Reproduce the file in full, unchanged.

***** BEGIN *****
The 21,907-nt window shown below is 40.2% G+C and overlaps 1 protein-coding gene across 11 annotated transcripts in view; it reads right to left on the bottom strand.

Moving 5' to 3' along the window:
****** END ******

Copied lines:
The 21,907-nt window shown below is 40.2% G+C and overlaps 1 protein-coding gene across 11 annotated transcripts in view; it reads right to left on the bottom strand.

Moving 5' to 3' along the window: